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Diagnostic and prognostic value of FDG PET-CT in patients with suspected recurrent thymic epithelial tumors


This study aimed to evaluate the diagnostic and prognostic value of FDG PET/CT in patients with suspected recurrent thymic epithelial tumors (TETs). We retrospectively reviewed 83 patients with histopathologically proven TETs (50 thymomas; 33 thymic carcinomas) who underwent FDG PET/CT after surgery. The sensitivity and specificity of FDG PET/CT in detecting recurrence were calculated. The progression-free survival rate (PFS) was calculated by the Kaplan–Meier method. FDG PET/CT results were positive in 50 patients and negative in 33. Recurrent TETs were confirmed in 40 of 50 patients with positive PET/CT findings. The sensitivity and specificity of FDG PET/CT were 100% and 76.7%, respectively. Disease progression occurred in 28 patients during the follow-up. FDG PET/CT showed added prognostic value over the Masaoka stage and histopathology. Among patients with the same Masaoka stage, negative PET/CT was significantly associated with better PFS (P < 0.001). Similarly, among patients with the same histopathology, negative PET/CT was also associated with a significantly longer PFS (P < 0.001). FDG PET/CT demonstrated a good diagnostic performance in patients with recurrent TETs and had an important prognostic value in assessing the risk of disease progression.


Thymic epithelial tumors (TETs), including thymoma and thymic carcinoma, represent the most common primary neoplasms in the anterior mediastinum1. According to the World Health Organization (WHO) histological classification system, TETs are classified into thymomas and thymic carcinomas2. Thymomas are further divided into five different subtypes (A, AB, B1, B2, and B3). The prognosis of patients with thymomas is progressively worse from type A to B33. Compared with thymoma, thymic carcinoma shows even more aggressive clinical behavior with a worse prognosis4. Another important prognostic factor for TETs is the Masaoka staging system, which is the most adopted staging system in this entity and is based on the level of invasion5.

Surgery is the mainstay of treatment for TETs, and complete resection is one of the most important prognostic factors. TETs are known to have a possibility of recurrence even after complete resection. In the research of the Japanese Association for research on thymus, among 2835 patients who received surgical resection of TETs, 420 (14.8%) developed recurrence6. In the study of the Japanese Association for chest surgery, 7.8% of patients with thymoma experienced recurrence7. In thymic carcinoma, 51% of patients developed recurrence7. Most recurrences are local and regional8,9, distant recurrence occurs in less than 5% of the cases10. Early detection of recurrence is necessary, because further treatment contributed to higher survival rates6.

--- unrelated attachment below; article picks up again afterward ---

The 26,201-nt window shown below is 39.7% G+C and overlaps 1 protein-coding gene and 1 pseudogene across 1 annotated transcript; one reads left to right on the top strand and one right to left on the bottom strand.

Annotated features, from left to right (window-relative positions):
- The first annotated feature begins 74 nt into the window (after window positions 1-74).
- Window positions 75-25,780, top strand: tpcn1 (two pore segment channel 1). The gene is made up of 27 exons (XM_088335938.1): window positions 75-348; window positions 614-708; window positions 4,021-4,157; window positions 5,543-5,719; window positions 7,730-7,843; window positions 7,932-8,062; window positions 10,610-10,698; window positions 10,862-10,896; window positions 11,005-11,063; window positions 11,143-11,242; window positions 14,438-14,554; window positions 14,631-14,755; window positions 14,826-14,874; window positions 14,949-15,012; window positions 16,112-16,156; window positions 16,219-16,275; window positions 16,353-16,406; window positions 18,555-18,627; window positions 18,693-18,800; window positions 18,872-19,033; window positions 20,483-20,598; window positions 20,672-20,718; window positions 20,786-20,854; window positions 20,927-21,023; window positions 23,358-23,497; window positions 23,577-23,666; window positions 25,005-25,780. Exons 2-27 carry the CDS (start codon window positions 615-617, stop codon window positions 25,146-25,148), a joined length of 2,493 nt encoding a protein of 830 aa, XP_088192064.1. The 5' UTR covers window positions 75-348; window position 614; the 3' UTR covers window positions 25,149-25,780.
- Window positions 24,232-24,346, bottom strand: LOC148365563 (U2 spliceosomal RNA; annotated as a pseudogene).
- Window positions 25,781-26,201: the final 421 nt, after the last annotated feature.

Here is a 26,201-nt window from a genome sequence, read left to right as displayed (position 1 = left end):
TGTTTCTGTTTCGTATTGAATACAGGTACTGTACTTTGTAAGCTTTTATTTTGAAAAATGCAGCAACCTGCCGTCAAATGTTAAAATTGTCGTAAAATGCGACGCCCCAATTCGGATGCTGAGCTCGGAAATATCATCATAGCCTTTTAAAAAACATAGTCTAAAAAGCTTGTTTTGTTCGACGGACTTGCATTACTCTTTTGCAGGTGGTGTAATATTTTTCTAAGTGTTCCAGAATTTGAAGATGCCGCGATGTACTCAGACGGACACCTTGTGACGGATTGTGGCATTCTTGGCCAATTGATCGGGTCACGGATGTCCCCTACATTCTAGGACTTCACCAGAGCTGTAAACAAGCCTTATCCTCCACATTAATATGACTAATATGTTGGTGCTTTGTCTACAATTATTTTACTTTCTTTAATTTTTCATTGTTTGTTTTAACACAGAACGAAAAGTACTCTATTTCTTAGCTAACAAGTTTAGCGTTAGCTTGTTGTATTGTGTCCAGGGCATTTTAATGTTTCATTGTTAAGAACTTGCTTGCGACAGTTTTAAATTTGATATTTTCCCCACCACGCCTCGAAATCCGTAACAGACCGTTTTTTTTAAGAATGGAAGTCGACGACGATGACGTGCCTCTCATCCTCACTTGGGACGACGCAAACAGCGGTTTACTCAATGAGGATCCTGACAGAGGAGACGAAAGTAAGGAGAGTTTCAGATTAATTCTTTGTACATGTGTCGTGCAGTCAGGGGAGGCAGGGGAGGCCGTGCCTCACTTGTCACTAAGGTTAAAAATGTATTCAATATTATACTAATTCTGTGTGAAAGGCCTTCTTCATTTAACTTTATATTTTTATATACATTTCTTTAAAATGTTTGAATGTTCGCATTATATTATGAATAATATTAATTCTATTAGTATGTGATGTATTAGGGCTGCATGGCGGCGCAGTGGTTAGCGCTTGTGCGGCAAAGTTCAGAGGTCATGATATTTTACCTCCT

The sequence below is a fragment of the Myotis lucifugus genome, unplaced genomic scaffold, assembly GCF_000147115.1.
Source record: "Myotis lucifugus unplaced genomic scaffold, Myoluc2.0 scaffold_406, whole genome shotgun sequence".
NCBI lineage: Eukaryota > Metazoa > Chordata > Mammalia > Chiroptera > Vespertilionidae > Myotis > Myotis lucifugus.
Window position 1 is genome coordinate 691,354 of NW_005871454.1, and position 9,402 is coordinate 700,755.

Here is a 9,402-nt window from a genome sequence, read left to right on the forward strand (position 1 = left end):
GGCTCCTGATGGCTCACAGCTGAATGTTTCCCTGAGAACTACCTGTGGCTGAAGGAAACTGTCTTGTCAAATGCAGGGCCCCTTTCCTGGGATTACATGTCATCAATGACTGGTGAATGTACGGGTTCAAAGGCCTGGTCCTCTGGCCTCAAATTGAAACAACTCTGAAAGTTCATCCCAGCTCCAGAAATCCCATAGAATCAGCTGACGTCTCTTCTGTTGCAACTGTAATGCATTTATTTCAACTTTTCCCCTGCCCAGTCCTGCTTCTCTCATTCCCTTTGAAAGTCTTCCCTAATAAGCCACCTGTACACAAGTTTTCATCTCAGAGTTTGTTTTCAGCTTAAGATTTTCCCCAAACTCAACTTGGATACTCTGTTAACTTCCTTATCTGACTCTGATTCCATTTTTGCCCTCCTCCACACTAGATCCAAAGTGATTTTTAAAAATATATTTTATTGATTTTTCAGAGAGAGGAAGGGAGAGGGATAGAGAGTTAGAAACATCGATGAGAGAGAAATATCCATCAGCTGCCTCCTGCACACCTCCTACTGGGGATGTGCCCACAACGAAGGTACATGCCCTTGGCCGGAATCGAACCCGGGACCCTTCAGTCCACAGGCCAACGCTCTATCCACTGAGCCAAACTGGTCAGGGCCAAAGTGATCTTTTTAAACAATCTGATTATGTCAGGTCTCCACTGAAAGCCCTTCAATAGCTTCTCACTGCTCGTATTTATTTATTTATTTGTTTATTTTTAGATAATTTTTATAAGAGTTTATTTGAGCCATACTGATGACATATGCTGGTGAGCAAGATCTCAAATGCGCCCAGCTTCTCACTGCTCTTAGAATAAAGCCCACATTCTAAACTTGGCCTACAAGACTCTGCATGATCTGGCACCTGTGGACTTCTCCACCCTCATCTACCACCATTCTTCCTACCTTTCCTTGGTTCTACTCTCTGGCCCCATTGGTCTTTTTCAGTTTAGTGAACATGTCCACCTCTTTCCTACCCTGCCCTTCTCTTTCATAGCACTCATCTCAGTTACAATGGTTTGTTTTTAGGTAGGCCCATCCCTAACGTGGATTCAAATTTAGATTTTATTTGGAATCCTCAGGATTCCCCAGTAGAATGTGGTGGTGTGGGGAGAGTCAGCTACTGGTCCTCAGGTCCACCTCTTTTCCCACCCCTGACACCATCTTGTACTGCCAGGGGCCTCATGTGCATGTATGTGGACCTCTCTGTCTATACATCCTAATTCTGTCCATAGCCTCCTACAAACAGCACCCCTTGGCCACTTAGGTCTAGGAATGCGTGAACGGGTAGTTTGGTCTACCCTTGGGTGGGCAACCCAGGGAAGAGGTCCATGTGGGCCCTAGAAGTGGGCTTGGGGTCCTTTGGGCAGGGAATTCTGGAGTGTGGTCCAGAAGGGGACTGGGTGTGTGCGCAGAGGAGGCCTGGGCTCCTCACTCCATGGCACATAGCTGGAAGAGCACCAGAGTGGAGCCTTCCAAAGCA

FDG PET/CT has become an important tool for the diagnosis, staging, and re-staging of malignant tumors. FDG PET/CT is widely used in preoperative evaluation of TETs, and there is a good correlation between tumor metabolic activity and histopathological classification11,12,13,14,15,16,17. Its performance in detecting recurrent lesions and the ability to evaluate curative effects have also been reported in the literature18,19,20. Still, its impact on prognosis during the restaging process remains to be elucidated. Therefore, the aims of this study were: (1) to investigate the diagnostic performance of FDG PET/CT for suspected recurrent TETs, (2) to evaluate the added prognostic role of FDG PET/CT associated with other clinical parameters (histopathology and Masaoka stage) in the restaging process.



A total of 83 patients (41 men, 42 women) met the inclusion criteria and were included in this study. The clinical characteristics of patients were summarized in Table 1. The median age was 52 years (range, 19‒83; mean 52.2 ± 12.9). All patients underwent surgery to remove the primary thymic tumor. Sixty-two patients also received adjuvant treatment in addition to surgery, including chemotherapy (n = 7), radiotherapy (n = 27), chemoradiation (n = 28). The primary tumor histopathological types were thymoma in 50 patients and thymic carcinoma in 33 patients. Masaoka staging information at the time of diagnosis were available in 63 patients (stage I–II, n = 23; III–IV, n = 40).

Table 1 Characteristics of patients.

FDG PET/CT performance

FDG PET/CT showed a positive finding in 50 patients and a negative finding in 33 patients. The findings of FDG PET/CT were histopathologically confirmed in 24 patients and were compared with clinical and/or imaging evaluation in the remaining 59. Forty patients with positive scans were confirmed with recurrent disease and were thus defined as truly positive. Ten patients were false positive, 33 patients were truly negative, and no patients in our series were false negative. The sensitivity, specificity, PPV, and NPV, and accuracy were 100%, 76.7%, 80%, 100%, and 87.9%, respectively. False-positive findings were related to post-surgical related uptake, and concomitant inflammatory disease affecting lymph nodes and lungs.

As described in Table 2, the most common mode of recurrence was regional recurrence, of which pleura was the most frequent site (Fig. 1). Of note was that the patients with distant sites of recurrence (liver, bone, lung) were all those with thymic carcinoma. Among the 40 patients with true positive FDG PET/CT findings, the SUVmax of the recurrent lesion with maximum uptake ranged from 2.4 to 27.5 (median, 7.0; mean, 7.95 ± 4.77). The lesion SUVmax in patients with thymic carcinoma (mean, 10.20 ± 5.77; range, 3.4‒27.5) was found to be significantly higher than that in patients with thymoma (mean 6.45 ± 3.32; range, 2.4‒15.5; P = 0.013).

Table 2 Sites of recurrence on FDG PET/CT.
Figure 1
figure 1